GTSM Technologies


GTSM History

Tensor Strain in California for NEHRP

Tensor Strain in Taiwan

Tensor Strain for PBO / Unavco

Tensor Strain in Japan

Mining Applications

Stability Research

Frequently Asked Questions

Advanced Frequently Asked Questions



GTSM Monitoring of longwall mining in Australia

Borehole strain instruments provide nanostrain sensitivity for measurement of three components of the horizontal plane strain induced by tectonic or engineering processes. Earth tilt measurement at nanoradian sensitivity may also be included in the instrument modules. Data is available at the measurement site in near real time, and can be used to monitor elastic failure or rock creep processes over extended periods of time. Instruments are installed from the surface in vertical boreholes.


Two examples of strains measured on an instrument installed above a longwall coal mining operation are shown below. The coal seam is at a depth of 450 m and the instrument is installed at 50m depth to remove contamination of data by surface effects. The first plot shows strains observed as the longwall panels, with a length of approx. 1000m and separation of 100m, are progressively mined. Uniaxial compression strains perpendicular to the panels are evident as mining passes underneath. During this phase, strain accumulation is readily correlated with mining activity, as shown in the second plot. This figure gives representative output from a longwall excavation monitoring exercise.

The upper plot shows the tensor components exx , eyy and exy , referenced to the un-mined state.


The lower plot shows the position of the advancing longwalls measured from the western end of each panel. The centre panel indicates the principal axes interpretation of the strain sequences at each point in time marked with a principal axis plot. Arrowheads on the principal strain axes give the direction of strain, and the azimuth of the axis plot gives its normal geographic azimuthal orientation (east to the right, north up). The rotations of the principal axes as the mining sequence occurs are clearly indicated. The scale bar to the left of the sequence indicates 100 microstrain.


This figure shows a detail of strain meter response to longwall operations over a 12 day period during which the longwall mining activity passed directly beneath the sensor at a depth of 400 m. The periods of longwall activity are shaded. The major strain changes induced by the mining are restricted essentially to the period of longwall activities. Note that they reflect the fact that the cutting occurs in two shifts separated by a short shift change interval which can clearly be identified. The figure indicates the direct causal relationship of the observed loads to mining operations. Detailed examination indicates that the immediate elastic response followed by a short term plastic response consistent with expectations from subsidence data.


Tilt Measurements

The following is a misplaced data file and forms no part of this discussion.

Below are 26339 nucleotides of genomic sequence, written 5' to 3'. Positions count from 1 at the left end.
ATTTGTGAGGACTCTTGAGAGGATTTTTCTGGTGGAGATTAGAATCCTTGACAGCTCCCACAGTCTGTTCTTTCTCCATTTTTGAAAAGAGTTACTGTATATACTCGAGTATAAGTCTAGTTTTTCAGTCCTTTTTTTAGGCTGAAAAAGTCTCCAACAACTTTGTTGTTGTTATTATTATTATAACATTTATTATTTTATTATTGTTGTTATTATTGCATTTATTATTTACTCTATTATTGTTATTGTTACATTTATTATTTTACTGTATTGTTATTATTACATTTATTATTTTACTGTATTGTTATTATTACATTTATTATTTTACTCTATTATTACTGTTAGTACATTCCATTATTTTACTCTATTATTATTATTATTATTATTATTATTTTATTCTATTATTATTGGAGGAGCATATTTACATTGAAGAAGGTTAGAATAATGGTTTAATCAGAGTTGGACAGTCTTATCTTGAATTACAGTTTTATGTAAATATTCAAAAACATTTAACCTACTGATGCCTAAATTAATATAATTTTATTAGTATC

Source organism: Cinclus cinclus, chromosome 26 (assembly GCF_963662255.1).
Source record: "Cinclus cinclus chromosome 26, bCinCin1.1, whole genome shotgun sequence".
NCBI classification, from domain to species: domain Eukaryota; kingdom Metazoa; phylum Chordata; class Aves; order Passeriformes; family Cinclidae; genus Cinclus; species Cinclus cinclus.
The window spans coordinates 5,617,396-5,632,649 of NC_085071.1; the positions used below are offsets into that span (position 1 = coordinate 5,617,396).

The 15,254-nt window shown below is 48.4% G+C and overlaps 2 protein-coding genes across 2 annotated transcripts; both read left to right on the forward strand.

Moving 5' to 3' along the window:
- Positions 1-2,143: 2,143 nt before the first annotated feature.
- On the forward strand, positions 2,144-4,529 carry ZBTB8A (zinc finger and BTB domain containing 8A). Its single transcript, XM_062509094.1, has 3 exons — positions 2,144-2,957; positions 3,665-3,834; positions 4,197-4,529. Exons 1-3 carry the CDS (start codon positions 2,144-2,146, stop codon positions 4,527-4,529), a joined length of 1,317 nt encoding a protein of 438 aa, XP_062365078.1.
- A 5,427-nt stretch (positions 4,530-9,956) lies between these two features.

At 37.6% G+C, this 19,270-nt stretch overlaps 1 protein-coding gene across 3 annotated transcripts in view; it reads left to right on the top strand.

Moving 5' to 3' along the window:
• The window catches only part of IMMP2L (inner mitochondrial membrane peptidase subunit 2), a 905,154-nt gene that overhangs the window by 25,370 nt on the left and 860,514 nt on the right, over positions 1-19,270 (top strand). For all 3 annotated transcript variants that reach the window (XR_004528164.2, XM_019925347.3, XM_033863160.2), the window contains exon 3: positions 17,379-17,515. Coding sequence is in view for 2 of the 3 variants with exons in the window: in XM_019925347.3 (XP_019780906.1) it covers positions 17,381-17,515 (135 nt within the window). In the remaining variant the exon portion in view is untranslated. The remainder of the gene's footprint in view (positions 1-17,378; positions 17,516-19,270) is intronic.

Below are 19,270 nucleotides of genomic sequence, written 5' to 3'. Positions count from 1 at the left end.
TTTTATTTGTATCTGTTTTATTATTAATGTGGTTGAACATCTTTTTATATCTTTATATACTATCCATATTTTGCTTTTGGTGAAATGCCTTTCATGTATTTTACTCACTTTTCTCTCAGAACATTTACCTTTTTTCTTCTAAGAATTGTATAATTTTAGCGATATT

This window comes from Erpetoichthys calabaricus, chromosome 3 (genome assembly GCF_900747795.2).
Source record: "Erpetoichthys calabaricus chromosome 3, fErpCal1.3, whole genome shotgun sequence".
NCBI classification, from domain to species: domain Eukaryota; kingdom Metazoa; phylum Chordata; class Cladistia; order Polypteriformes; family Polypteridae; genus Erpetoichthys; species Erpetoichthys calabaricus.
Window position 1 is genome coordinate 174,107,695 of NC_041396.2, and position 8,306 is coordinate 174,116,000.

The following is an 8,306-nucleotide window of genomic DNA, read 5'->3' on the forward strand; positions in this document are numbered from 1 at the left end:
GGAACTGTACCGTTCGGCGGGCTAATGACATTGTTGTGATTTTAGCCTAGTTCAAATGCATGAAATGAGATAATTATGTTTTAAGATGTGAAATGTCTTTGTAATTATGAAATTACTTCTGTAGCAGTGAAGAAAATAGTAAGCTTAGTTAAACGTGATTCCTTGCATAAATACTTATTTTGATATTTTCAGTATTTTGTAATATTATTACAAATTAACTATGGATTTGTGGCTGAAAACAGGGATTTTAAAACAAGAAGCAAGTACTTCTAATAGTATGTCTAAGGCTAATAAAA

The GTSM has been installed 10 times incorporating its own tiltmeter,  evaluating different suspension designs. The data shown is from a monofilamentary pendulum type, which was installed in 3 mining monitoring sites in Australia in 1993.


As the long wall miner passes under the instrument, one can seen the approach of the miner to the near site CCT in the centre plot, and to the further away site CAT in the upper plot. The lower plot represents the panel being mined below the instruments relative to the 2 instruments.  The corresponding strain plot for the near site CCT is to be seen above.


GTSM tiltmeters have not been installed in any of  the PBOT locations, nor in the strainmeters funded by NSF in the Plate Boundary Observatory program of Earthscope for UNAVCO to this time.  GTSM tiltmeters, one monofilamentary (1996) and two polyfilamentary (1992) have been installed previously in the NEHRP in California.  The data are reported in NEHRP data summaries and are of excellent quality.


Future Applications

Borehole strain measurement can also be used to measure loads induced in highwall mining or in the walls of deep pit mining. Key advantages include the ability to measure the mine scale engineering induced strain response of large structures from significant distances, that loads induced by slow creep processes over large areas can be monitored, that long term slow deformations can be monitored with high reliability, and that elastic failure processes can be monitored. The operations can be performed remotely without any disturbance to mining processes. Direct estimates of the effects of blasts on wall loading can be measured, as can the subsequent creep and slump processes. For mining applications strain monitoring complements microseismic monitoring which more than adequately documents (location and amplitude) the elastic failure and stress concentration processes.

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Phone: +61 7 3376 4848

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